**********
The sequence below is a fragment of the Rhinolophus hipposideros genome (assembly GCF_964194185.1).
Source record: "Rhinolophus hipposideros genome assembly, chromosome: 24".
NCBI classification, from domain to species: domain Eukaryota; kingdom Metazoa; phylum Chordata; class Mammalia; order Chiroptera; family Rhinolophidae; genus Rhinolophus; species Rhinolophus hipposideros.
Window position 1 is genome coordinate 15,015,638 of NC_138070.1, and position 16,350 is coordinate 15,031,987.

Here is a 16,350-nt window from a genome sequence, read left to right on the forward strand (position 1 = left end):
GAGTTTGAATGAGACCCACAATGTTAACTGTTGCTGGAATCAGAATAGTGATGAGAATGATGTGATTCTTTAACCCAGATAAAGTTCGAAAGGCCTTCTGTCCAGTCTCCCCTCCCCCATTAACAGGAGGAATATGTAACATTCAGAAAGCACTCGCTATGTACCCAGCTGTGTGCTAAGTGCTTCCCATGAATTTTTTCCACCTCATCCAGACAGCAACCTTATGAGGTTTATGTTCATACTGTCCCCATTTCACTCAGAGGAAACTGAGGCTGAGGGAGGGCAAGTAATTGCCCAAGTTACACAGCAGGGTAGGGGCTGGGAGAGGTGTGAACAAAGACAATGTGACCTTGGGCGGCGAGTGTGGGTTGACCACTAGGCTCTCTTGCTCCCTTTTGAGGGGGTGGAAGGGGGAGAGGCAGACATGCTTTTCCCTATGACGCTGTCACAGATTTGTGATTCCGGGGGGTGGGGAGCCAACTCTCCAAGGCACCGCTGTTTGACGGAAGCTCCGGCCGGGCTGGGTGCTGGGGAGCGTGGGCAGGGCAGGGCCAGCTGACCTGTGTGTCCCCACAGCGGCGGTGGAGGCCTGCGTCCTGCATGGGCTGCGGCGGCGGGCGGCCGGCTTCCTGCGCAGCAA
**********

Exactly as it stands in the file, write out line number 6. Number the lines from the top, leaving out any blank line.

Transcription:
GAGTTTGAATGAGACCCACAATGTTAACTGTTGCTGGAATCAGAATAGTGATGAGAATGATGTGATTCTTTAACCCAGATAAAGTTCGAAAGGCCTTCTGTCCAGTCTCCCCTCCCCCATTAACAGGAGGAATATGTAACATTCAGAAAGCACTCGCTATGTACCCAGCTGTGTGCTAAGTGCTTCCCATGAATTTTTTCCACCTCATCCAGACAGCAACCTTATGAGGTTTATGTTCATACTGTCCCCATTTCACTCAGAGGAAACTGAGGCTGAGGGAGGGCAAGTAATTGCCCAAGTTACACAGCAGGGTAGGGGCTGGGAGAGGTGTGAACAAAGACAATGTGACCTTGGGCGGCGAGTGTGGGTTGACCACTAGGCTCTCTTGCTCCCTTTTGAGGGGGTGGAAGGGGGAGAGGCAGACATGCTTTTCCCTATGACGCTGTCACAGATTTGTGATTCCGGGGGGTGGGGAGCCAACTCTCCAAGGCACCGCTGTTTGACGGAAGCTCCGGCCGGGCTGGGTGCTGGGGAGCGTGGGCAGGGCAGGGCCAGCTGACCTGTGTGTCCCCACAGCGGCGGTGGAGGCCTGCGTCCTGCATGGGCTGCGGCGGCGGGCGGCCGGCTTCCTGCGCAGCAA